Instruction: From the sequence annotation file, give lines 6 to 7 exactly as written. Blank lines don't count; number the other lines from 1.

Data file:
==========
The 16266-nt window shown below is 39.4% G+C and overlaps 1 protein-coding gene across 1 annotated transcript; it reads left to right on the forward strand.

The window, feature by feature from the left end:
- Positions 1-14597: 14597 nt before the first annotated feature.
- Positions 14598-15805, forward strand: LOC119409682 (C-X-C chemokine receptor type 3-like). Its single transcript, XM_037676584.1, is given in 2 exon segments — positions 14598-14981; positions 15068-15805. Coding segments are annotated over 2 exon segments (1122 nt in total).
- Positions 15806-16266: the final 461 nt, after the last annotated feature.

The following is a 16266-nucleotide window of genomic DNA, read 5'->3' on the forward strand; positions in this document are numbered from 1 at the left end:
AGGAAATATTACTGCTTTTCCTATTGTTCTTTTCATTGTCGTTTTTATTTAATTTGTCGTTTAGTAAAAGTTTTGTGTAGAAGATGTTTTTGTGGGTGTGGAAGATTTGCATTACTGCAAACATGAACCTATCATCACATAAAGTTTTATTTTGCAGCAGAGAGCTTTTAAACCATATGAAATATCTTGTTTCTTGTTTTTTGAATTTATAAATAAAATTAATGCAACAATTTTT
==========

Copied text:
The following is a 16266-nucleotide window of genomic DNA, read 5'->3' on the forward strand; positions in this document are numbered from 1 at the left end:
AGGAAATATTACTGCTTTTCCTATTGTTCTTTTCATTGTCGTTTTTATTTAATTTGTCGTTTAGTAAAAGTTTTGTGTAGAAGATGTTTTTGTGGGTGTGGAAGATTTGCATTACTGCAAACATGAACCTATCATCACATAAAGTTTTATTTTGCAGCAGAGAGCTTTTAAACCATATGAAATATCTTGTTTCTTGTTTTTTGAATTTATAAATAAAATTAATGCAACAATTTTT